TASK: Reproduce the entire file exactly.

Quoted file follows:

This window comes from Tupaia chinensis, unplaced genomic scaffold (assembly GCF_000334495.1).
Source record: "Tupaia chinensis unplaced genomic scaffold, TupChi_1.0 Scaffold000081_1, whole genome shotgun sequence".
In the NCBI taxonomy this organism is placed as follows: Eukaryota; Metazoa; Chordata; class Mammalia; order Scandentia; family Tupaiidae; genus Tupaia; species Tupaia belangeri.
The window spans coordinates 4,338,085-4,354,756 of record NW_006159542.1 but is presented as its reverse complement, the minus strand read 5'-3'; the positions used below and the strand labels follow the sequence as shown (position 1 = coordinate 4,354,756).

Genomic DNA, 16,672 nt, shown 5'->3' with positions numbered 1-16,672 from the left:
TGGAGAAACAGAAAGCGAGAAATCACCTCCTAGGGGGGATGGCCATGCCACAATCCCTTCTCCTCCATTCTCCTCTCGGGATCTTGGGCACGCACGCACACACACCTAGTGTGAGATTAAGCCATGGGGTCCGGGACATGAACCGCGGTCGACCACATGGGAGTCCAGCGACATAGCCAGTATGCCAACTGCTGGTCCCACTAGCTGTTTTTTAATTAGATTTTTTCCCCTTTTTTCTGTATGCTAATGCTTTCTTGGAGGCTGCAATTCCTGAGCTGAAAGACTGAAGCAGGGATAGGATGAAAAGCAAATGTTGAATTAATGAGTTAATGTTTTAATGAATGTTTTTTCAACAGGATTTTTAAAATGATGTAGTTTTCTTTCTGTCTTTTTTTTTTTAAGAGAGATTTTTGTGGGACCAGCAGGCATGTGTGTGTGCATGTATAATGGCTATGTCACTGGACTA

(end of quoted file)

This window comes from Tupaia chinensis, unplaced genomic scaffold (assembly GCF_000334495.1).
Source record: "Tupaia chinensis unplaced genomic scaffold, TupChi_1.0 Scaffold000081_1, whole genome shotgun sequence".
In the NCBI taxonomy this organism is placed as follows: Eukaryota; Metazoa; Chordata; class Mammalia; order Scandentia; family Tupaiidae; genus Tupaia; species Tupaia belangeri.
The window spans coordinates 4,338,085-4,354,756 of record NW_006159542.1 but is presented as its reverse complement, the minus strand read 5'-3'; the positions used below and the strand labels follow the sequence as shown (position 1 = coordinate 4,354,756).

Genomic DNA, 16,672 nt, shown 5'->3' with positions numbered 1-16,672 from the left:
TGGAGAAACAGAAAGCGAGAAATCACCTCCTAGGGGGGATGGCCATGCCACAATCCCTTCTCCTCCATTCTCCTCTCGGGATCTTGGGCACGCACGCACACACACCTAGTGTGAGATTAAGCCATGGGGTCCGGGACATGAACCGCGGTCGACCACATGGGAGTCCAGCGACATAGCCAGTATGCCAACTGCTGGTCCCACTAGCTGTTTTTTAATTAGATTTTTTCCCCTTTTTTCTGTATGCTAATGCTTTCTTGGAGGCTGCAATTCCTGAGCTGAAAGACTGAAGCAGGGATAGGATGAAAAGCAAATGTTGAATTAATGAGTTAATGTTTTAATGAATGTTTTTTCAACAGGATTTTTAAAATGATGTAGTTTTCTTTCTGTCTTTTTTTTTTTAAGAGAGATTTTTGTGGGACCAGCAGGCATGTGTGTGTGCATGTATAATGGCTATGTCACTGGACTA